Tuesday, August 9, 2011

Breastfeeding Squiggle: Part One

Yes, I know World Breastfeeding Week is over. But I didn't get around to this post before, and breastfeeding is important enough to talk about during the other 51 weeks as well.

I planned to breastfeed from the start. For many reasons.

1)  Cost. I will do many things to save a buck. Of course anyone who has seen how much formula costs know that nursing will save more than a buck. 

2)  Health. Sure there are lots of scientific studies that prove this. For babies: decreased illness both as an infant and later in life, decreased risk of SIDS, increased intelligence, etc. For moms: decreased risk for female cancers, faster postpartum recovery, this list goes on too.

For the less scientific, God designed the system. (If you don't believe in God, there is still the whole "natural" argument.) I know mankind is arrogant, but believing that anything pieced together from chemicals derived from different sources could be better than God's design is Frankensteinian thought. (Yes, I just made up that word.)

3)  Convenience. I took care of my sister's baby for a while. Here's how it looked.
Baby Sunshine starts fussing for food; I go to the kitchen and grab bottle and liner and nipple and formula. Sunshine whines; I put liner in bottle and open formula. Sunshine cries; I count out the right number of scoops of formula into bottle. Sunshine screams; I add water and stir formula gently so as to not create too many bubbles that will end up giving her gas later. Sunshine continues to scream and turns red; I cap the bottle and ignore the mess I've made, formula still uncovered, powder spilled from the scoop not fitting into the bottle, liquid spilled from stirring too frantically, etc. Sunshine is still red and screaming; I scoop her up and try to force the bottle into her gaping maw as she's too upset to realize that she has what she wanted.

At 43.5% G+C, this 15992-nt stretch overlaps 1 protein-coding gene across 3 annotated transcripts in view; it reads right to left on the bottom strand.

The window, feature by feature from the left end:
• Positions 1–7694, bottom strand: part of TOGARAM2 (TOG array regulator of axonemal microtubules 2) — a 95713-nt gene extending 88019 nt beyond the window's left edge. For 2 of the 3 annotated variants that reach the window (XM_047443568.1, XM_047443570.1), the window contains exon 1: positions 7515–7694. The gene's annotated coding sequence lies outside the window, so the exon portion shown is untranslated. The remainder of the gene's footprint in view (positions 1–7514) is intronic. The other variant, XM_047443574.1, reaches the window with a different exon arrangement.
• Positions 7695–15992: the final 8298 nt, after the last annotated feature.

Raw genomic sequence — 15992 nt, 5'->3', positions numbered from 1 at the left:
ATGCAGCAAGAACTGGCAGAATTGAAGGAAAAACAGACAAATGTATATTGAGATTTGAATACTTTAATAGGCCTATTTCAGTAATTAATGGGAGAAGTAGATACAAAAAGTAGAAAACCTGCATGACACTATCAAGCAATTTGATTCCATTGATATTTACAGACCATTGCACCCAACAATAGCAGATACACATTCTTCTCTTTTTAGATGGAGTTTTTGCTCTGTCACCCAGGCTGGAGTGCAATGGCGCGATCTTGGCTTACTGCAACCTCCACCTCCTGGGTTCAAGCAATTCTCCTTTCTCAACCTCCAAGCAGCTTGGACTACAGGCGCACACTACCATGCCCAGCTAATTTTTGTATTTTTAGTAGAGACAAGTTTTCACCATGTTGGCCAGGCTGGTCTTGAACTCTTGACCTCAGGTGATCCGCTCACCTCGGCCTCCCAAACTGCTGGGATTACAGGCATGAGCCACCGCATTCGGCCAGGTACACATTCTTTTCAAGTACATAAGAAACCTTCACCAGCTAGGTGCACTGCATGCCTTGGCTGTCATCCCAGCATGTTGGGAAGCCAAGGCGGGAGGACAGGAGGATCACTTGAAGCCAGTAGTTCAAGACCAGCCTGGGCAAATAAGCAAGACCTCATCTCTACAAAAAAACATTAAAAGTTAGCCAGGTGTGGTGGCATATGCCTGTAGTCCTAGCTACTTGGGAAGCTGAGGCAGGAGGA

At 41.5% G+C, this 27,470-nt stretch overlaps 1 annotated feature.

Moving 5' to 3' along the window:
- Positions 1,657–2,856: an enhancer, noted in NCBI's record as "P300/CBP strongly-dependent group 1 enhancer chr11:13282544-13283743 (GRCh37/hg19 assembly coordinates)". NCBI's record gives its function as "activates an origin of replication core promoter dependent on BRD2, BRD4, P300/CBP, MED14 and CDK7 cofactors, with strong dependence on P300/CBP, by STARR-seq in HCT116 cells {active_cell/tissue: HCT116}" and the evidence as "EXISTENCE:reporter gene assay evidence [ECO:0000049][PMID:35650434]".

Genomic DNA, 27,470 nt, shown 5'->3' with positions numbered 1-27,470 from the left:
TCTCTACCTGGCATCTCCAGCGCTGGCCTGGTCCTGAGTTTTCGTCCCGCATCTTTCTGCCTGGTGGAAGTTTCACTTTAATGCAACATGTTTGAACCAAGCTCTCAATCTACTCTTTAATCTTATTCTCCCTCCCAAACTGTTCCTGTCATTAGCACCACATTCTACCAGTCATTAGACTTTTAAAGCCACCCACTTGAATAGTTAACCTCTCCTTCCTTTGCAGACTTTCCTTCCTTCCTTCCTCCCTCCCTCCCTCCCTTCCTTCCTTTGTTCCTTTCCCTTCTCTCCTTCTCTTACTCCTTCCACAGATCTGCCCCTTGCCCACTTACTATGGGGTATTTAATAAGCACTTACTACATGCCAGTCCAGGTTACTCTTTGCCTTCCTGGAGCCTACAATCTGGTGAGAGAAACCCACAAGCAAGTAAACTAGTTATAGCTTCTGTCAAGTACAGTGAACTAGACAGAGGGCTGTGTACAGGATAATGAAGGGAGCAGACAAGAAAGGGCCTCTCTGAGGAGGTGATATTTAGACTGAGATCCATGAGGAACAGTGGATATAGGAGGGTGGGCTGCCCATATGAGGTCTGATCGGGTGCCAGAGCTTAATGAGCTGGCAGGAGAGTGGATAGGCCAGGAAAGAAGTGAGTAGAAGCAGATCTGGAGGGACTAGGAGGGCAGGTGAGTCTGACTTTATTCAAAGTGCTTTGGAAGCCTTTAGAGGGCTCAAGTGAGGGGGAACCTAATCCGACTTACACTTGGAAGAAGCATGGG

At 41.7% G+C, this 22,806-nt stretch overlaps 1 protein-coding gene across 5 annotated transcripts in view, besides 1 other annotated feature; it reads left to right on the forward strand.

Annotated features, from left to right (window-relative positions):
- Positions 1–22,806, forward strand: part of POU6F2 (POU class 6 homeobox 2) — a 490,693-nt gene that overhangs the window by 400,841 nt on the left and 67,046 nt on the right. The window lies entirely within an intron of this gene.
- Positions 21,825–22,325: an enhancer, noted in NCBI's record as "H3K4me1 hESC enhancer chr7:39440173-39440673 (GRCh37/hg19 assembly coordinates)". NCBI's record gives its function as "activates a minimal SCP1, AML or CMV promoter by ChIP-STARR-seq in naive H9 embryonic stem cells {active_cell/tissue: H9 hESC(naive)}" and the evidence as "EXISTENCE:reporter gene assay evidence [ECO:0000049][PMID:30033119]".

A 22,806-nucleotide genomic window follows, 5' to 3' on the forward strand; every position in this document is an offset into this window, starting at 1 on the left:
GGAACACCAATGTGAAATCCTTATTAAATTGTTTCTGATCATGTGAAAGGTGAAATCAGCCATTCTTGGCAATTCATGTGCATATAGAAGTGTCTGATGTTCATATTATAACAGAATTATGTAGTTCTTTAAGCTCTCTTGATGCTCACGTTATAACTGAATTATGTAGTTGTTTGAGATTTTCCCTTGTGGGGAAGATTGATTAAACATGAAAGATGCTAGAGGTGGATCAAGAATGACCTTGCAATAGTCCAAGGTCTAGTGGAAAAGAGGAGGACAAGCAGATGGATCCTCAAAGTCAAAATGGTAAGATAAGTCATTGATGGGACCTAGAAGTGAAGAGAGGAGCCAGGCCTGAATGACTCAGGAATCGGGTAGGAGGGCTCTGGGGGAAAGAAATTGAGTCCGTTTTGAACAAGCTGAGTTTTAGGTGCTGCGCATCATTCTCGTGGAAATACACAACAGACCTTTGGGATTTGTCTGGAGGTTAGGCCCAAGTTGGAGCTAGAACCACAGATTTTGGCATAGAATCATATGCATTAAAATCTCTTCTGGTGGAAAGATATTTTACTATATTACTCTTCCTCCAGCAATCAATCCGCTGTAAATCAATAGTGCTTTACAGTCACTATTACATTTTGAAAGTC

Not the life I wanted to live on a regular basis with my own child. (And before anyone mentions feeding cues and how it would be different with my own child, the people who lived with her had the same experience. Sunshine's parents and live-in grandma very often couldn't get food in her fast enough to head off the meltdown.)

4)  Self-worth. This is where I sound a bit arrogant. I've always had nice breasts. They've garnered me a lot of attention through the years. Even when I'm not deliberately showing them off, they're kind of noticeable. I've always had a good relationship with them as decorations, but breastfeeding would give me a chance to use them to feed my baby. It is totally amazing and I get a heady feeling just thinking about the fact that breasts can make enough food to grow a delicate little newborn into a big, strong toddler.

Throughout my pregnancy I researched breastfeeding. I learned about technique and theory. My mom nursed my sister and me, but I grew up hearing about how my grandmother had wanted to breastfeed but couldn't. No explanation was given. Knowing my Scandinavian grandma, I'm surprised she ever mentioned it to my mom. Since she died many years ago it's too late to ask her directly. At least without a Ouija board. (It's a joke, folks.) I'll never know if the problem was biological or situational.

Then my sister had her child and was unable to breastfeed. My mom kept bringing the two of them up when I mentioned my plan to nurse. At times it felt like her attitude was to prevent me from being upset at possible failure, other times it felt like she didn't want me to succeed where my sister had failed. Yes, there are issues there.

Somehow none of my extensive research was into the "booby traps" that new moms can encounter. None of my friends had kids and my Internet searches never brought them up. So I marched into motherhood convinced that if I was physically able, I would have no problems nursing my new baby.

Since this post is getting longer than I realized, I will stop here and post the second half later.

No comments:

Post a Comment